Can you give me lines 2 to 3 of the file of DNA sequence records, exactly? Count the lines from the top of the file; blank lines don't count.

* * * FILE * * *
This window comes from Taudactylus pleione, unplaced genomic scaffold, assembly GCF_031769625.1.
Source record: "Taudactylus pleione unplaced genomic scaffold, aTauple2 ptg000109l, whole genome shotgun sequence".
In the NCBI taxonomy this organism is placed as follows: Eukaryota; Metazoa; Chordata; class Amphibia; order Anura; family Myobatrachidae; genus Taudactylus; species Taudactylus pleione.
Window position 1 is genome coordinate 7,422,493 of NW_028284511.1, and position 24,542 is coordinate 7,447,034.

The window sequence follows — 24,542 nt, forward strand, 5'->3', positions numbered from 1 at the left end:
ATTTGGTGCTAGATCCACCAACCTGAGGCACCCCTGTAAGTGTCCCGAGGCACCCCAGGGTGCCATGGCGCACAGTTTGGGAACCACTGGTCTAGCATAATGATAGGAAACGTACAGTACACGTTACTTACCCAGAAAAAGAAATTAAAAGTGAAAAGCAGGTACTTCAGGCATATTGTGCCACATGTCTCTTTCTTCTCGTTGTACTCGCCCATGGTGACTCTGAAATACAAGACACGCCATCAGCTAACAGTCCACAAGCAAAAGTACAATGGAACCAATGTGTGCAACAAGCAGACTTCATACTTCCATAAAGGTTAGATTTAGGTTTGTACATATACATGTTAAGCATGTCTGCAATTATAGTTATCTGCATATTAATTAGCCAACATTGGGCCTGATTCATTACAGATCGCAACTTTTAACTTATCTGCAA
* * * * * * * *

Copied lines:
Source record: "Taudactylus pleione unplaced genomic scaffold, aTauple2 ptg000109l, whole genome shotgun sequence".
In the NCBI taxonomy this organism is placed as follows: Eukaryota; Metazoa; Chordata; class Amphibia; order Anura; family Myobatrachidae; genus Taudactylus; species Taudactylus pleione.